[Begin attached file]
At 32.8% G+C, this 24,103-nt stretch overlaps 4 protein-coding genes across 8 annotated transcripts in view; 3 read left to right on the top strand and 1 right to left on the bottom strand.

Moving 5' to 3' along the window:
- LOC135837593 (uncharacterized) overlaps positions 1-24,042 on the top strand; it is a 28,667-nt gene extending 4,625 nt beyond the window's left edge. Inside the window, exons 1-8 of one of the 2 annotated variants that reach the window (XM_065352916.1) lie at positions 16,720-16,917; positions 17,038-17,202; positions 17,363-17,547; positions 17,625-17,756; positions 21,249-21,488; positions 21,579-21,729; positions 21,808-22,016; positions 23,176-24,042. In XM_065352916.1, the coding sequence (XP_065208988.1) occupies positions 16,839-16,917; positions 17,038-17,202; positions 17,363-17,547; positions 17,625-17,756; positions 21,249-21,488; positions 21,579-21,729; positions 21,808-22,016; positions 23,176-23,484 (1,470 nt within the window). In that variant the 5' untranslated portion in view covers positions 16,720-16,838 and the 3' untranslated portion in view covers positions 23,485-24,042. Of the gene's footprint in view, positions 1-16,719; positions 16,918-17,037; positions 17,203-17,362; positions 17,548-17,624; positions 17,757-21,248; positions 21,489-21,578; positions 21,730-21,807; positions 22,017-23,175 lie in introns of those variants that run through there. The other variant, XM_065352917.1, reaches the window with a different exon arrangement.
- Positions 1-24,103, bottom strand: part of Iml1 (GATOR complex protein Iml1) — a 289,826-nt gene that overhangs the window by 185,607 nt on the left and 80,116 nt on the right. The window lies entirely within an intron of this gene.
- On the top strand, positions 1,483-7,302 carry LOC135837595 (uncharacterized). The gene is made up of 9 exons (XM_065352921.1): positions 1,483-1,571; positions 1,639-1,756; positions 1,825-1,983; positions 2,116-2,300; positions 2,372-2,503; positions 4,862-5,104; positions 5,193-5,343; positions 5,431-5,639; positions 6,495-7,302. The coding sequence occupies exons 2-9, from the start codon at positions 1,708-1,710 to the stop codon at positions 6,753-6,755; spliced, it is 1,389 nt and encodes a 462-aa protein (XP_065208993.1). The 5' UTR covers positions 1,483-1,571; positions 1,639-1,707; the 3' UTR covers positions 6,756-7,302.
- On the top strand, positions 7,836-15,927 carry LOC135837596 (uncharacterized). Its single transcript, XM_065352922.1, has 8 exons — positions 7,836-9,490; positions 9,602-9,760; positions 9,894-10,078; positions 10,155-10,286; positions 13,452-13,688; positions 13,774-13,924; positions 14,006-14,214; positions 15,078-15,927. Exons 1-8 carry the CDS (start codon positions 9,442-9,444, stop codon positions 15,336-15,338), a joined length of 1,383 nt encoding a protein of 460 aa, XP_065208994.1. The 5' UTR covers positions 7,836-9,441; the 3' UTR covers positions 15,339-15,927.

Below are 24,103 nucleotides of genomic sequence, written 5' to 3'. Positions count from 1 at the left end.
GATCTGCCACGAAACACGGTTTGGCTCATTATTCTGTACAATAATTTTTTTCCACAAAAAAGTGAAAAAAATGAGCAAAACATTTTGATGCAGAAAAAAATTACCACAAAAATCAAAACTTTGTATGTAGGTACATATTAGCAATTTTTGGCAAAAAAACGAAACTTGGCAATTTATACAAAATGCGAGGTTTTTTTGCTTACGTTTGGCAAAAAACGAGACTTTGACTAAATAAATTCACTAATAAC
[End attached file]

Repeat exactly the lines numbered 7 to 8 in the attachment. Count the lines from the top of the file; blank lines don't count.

Below are 24,103 nucleotides of genomic sequence, written 5' to 3'. Positions count from 1 at the left end.
GATCTGCCACGAAACACGGTTTGGCTCATTATTCTGTACAATAATTTTTTTCCACAAAAAAGTGAAAAAAATGAGCAAAACATTTTGATGCAGAAAAAAATTACCACAAAAATCAAAACTTTGTATGTAGGTACATATTAGCAATTTTTGGCAAAAAAACGAAACTTGGCAATTTATACAAAATGCGAGGTTTTTTTGCTTACGTTTGGCAAAAAACGAGACTTTGACTAAATAAATTCACTAATAAC